Reductions in under-5 child mortality and neonatal mortality are promising as we move towards the SDG targets. Even neonatal mortality which was previously slow to change is now showing improvement. This decline needs to be further accelerated. Child malnutrition is a major factor along with maternal malnutrition for these deaths and should be given highest priority during planning. The inter-state and inter-district gaps in health and nutrition must be quickly bridged through equitable social development, nutrition and environmental health programmes.
Key Risk Factors For Child Survival In India- Malnutrition, Water And Sanitation, Air Pollution
The studies published by ‘India State-Level Disease Burden’ Initiative show that dominant risk factor for under-five death in India in 2017 was child and maternal malnutrition followed by unsafe water, sanitation and air pollution. In the year 2017, child and maternal malnutrition caused 68.2 per cent of under-five deaths and 83 per cent of NMR. 10·8 per cent of under-five deaths could be attributed to unsafe water and sanitation and 9 per cent to air pollution.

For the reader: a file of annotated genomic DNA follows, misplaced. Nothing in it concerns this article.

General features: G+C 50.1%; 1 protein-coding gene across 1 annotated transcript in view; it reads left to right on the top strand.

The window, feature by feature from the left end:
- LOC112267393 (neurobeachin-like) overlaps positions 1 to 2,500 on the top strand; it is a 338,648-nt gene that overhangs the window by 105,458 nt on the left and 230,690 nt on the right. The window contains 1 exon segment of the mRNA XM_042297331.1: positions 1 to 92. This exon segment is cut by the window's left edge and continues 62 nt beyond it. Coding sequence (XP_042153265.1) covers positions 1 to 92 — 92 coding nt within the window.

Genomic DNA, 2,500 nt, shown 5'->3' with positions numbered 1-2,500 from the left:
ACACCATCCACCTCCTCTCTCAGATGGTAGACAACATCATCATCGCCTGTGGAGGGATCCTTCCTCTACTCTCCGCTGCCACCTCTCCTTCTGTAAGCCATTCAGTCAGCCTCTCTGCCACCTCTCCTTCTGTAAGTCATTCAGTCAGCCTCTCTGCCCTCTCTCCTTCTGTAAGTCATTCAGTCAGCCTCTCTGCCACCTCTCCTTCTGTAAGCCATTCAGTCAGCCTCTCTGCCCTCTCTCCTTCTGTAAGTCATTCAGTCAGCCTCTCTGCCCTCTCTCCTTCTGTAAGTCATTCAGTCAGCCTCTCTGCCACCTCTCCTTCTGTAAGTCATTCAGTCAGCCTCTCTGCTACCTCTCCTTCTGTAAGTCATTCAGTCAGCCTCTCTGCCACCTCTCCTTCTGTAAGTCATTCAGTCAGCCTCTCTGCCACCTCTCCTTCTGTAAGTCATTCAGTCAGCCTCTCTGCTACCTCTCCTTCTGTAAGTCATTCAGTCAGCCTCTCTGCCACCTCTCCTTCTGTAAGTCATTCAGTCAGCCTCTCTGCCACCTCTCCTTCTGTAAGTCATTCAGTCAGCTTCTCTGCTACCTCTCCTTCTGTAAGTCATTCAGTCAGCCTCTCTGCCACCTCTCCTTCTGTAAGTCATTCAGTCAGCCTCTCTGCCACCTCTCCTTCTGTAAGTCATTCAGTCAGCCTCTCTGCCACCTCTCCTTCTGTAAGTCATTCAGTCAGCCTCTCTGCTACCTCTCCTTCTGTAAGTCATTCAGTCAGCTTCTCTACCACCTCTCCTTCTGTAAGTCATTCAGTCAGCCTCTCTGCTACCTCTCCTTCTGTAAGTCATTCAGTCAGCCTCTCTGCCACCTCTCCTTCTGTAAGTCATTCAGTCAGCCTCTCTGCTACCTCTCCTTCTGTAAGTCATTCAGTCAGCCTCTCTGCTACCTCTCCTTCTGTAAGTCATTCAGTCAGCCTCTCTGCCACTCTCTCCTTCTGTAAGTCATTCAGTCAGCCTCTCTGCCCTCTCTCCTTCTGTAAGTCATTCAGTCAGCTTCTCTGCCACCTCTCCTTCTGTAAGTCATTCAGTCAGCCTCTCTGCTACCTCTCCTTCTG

According to the study on child growth failure published in EClinicalMedicine titled ‘Mapping of variations in child stunting, wasting and underweight within the states of India: the Global Burden of Disease Study 2000- 2017’, India has shown improvement in tackling child growth failure, measured as stunting, wasting and underweight since 2000.
The World Health Organisation (WHO) defines Stunting as a condition where a child suffers from growth retardation or has low height-for-age; Wasting in children is a symptom of acute undernutrition or has low weight-for-height. According to Dr. Raman Dhara, Additional Professor, Indian Institute of Public Health (IIPH), Hyderabad, while stunting is caused by long-term insufficient nutrient intake and repeated infections, wasting is a result of acute food shortage and illness.